"Our cure program's first major ingredient was the painfully patient work of Muslims who previously were junkies themselves.
In the ghetto's dope jungle, the Muslim ex-junkies would fish out addicts who knew them back in those days. Then with an agonizing patience that might span anywhere from a few months to a year, our ex-junkie Muslims would conduct the addicts through the Muslim six-point therapeutic process.
The addict first was brought to admit to himself that he was an addict. Secondly, he was taught why he used narcotics. Third, he was shown that there was a way to stop addiction. Fourth, the addict's shattered self-image, and ego, were built up until the addict realized that he had, within, the self-power to end his addiction. Fifth, the addict voluntarily underwent a cold turkey break with drugs. Sixth, finally cured, now an ex-addict completes the cycle by "fishing" up other addicts whom he knows, and supervising their salvaging.
This sixth stage always instantly eliminated what so often defeats the average social agencies — the characteristic addict's hostility and suspicion. The addict who is "fished" up knew personally that the Muslim approaching him very recently had the same fifteen- to thirty-dollar a day habit. The Muslim may be this addict's buddy; they had plied the same dope jungle. They even may have been thieves together. The addict had seen the Muslim drifting off to sleep leaning against a building, or stepping as high over a matchstick as if it were a dog. And the Muslim, approaching the addict, uses the same old junkie jungle language.
Like the alcoholic, the junkie can never start to cure himself until he recognizes and accepts his true condition. The Muslim sticks like a leech, drumming at his old junkie buddy, "You're hooked, man!" It might take months before the addict comes to grips with this. The curative program is never really under way until this happens.
The next cure-phase is the addict's realization of why he takes dope. Still working on his man, right in the old jungle locale, in dives that you wouldn't believe existed, the Muslim often collects audiences of a dozen junkies. They listen only because they know the clean-cut proud Muslim had earlier been like them.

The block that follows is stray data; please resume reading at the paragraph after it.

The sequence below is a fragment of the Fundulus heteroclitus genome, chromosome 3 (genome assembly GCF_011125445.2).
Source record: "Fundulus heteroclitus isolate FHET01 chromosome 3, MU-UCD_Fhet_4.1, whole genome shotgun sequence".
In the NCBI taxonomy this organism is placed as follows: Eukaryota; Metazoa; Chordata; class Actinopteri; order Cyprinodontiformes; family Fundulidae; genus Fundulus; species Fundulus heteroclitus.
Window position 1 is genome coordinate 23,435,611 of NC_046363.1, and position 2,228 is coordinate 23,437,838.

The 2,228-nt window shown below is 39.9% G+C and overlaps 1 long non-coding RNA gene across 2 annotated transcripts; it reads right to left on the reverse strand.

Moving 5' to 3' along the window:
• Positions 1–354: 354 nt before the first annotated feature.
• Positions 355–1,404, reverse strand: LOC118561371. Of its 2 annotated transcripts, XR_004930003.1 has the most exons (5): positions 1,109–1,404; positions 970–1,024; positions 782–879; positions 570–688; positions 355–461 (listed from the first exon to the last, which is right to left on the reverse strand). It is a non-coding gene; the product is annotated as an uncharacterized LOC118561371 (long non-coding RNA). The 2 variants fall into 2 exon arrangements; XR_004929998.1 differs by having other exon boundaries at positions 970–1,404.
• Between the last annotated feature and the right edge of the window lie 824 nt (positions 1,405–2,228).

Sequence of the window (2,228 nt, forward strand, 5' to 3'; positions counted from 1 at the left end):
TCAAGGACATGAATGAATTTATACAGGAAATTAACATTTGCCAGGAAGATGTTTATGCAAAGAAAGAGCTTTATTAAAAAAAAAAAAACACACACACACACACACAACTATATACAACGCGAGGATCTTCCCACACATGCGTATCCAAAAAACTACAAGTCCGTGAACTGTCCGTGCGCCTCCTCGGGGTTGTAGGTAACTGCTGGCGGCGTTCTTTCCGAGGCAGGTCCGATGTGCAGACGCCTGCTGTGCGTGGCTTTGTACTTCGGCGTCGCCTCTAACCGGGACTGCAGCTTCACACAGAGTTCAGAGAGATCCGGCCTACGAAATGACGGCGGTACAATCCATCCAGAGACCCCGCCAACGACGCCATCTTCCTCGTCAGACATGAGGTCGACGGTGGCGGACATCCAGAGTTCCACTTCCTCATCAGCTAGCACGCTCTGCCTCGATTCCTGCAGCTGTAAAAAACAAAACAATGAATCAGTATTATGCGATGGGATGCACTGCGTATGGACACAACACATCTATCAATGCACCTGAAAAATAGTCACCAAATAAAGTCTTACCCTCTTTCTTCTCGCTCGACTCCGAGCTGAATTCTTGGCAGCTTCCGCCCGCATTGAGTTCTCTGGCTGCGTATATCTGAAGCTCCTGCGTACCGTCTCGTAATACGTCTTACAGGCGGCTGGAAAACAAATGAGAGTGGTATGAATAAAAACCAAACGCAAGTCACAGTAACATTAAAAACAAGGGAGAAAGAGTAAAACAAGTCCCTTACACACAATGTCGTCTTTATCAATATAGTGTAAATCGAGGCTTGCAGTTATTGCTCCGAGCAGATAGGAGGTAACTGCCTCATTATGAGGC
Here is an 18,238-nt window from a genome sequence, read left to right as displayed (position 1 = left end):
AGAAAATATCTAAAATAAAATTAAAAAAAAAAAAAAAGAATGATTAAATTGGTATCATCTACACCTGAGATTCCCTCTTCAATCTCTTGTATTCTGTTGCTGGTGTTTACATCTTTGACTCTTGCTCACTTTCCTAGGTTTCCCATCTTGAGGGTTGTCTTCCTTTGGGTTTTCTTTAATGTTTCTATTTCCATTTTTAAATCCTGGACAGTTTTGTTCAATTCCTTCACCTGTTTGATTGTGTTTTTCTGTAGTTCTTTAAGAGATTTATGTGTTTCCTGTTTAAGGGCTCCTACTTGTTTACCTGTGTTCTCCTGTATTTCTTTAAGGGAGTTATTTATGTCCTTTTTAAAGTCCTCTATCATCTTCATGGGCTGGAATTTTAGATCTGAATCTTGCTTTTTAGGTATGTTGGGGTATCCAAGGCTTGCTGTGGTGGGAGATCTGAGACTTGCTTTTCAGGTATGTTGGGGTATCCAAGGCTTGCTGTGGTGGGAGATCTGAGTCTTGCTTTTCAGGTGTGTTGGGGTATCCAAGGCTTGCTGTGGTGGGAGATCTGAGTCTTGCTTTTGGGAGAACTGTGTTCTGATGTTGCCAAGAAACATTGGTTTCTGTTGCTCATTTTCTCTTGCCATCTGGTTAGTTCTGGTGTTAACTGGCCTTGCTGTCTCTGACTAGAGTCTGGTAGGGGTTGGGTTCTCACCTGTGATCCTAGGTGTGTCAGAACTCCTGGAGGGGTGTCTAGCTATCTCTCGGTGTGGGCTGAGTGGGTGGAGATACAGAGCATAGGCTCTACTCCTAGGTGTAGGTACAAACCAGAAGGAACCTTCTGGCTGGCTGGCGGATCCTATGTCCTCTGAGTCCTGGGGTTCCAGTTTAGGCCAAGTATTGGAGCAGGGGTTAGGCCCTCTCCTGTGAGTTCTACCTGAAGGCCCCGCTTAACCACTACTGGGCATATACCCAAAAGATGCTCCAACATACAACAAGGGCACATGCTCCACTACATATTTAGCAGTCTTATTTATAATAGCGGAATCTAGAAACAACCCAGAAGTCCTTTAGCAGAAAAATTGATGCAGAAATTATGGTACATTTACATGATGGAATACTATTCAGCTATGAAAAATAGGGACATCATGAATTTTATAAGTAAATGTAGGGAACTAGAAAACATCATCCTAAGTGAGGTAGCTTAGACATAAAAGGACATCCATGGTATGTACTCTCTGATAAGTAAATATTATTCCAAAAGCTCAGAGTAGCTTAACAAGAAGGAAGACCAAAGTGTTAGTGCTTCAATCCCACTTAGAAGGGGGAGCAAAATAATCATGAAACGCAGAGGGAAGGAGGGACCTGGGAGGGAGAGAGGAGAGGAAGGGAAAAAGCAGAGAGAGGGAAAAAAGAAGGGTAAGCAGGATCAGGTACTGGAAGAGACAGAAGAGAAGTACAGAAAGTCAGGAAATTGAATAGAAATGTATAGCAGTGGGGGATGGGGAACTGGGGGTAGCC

Every addict takes junk to escape something, the Muslim explains. He explains that most black junkies really are trying to narcotize themselves against being a black man in the white man's America. But, actually, the Muslim says, the black man taking dope is only helping the white man to "prove" that the black man is nothing.
The Muslim talks confidently, and straight. "Daddy, you know I know how you feel. Wasn't I right out here with you? Scratching like a monkey, smelling all bad, living mad, hungry, stealing and running and hiding from Whitey. Man, what's a black man buying Whitey's dope for but to make Whitey richer — killing yourself!"
The Muslim can tell when his quarry is ready to be shown that the way for him to quit dope is through joining the Nation of Islam. The addict is brought into the local Muslim restaurant, he may occasionally be exposed to some other social situations — among proud, clean Muslims who show each other mutual affection and respect instead of the familiar hostility of the ghetto streets. For the first time in years, the addict hears himself called, genuinely, "Brother," "Sir," and "Mr." No one cares about his past. His addiction may casually be mentioned, but if so, it is spoken of as merely an especially tough challenge that he must face. Everyone whom this addict meets is confident that he will kick his habit.
As the addict's new image of himself builds, inevitably he begins thinking that he can break the habit. For the first time he is feeling the effects of black self-pride.
That's a powerful combination for a man who has been existing in the mud of society. In fact, once he is motivated no one can change more completely than the man who has been at the bottom. I call myself the best example of that.
Finally, vitally, this addict will decide for himself that he wants to go on cold turkey. This means to endure the physical agonies of abruptly quitting dope.
When this time comes, ex-addict Muslims will arrange to spend the necessary days in around-the-clock shifts, attending the addict who intends to purge himself, on the way to becoming a Muslim.
When the addict's withdrawal sets in, and he is screaming, cursing, and begging, "Just one shot, man!" the Muslims are right there talking junkie jargon to him. "Baby, knock that monkey off your back! Kick that habit! Kick Whitey off your back!" The addict, writhing in pain, his nose and eyes running, is pouring sweat from head to foot. He's trying to knock his head against the wall, flailing his arms, trying to fight his attendants, he is vomiting, suffering diarrhea. "Don't hold nothing back! Let Whitey go, baby! You're going to stand tall, man! I can see you now in the Fruit of Islam!"
When the awful ordeal is ended, when the grip of dope is broken, the Muslims comfort the weak ex-addict, feeding him soups and broths, to get him on his feet again. He will never forget these brothers who stood by him during this time. He will never forget that it was the Nation of Islam's program which rescued him from the special hell of dope. And that black brother (or the sister, whom Muslim sisters attend) rarely ever will return to the use of narcotics. Instead, the ex-addict when he is proud, clean, renewed, can scarcely wait to hit the same junkie jungle he was in, to "fish" out some buddy and salvage him!"
from The Autobiography of Malcolm X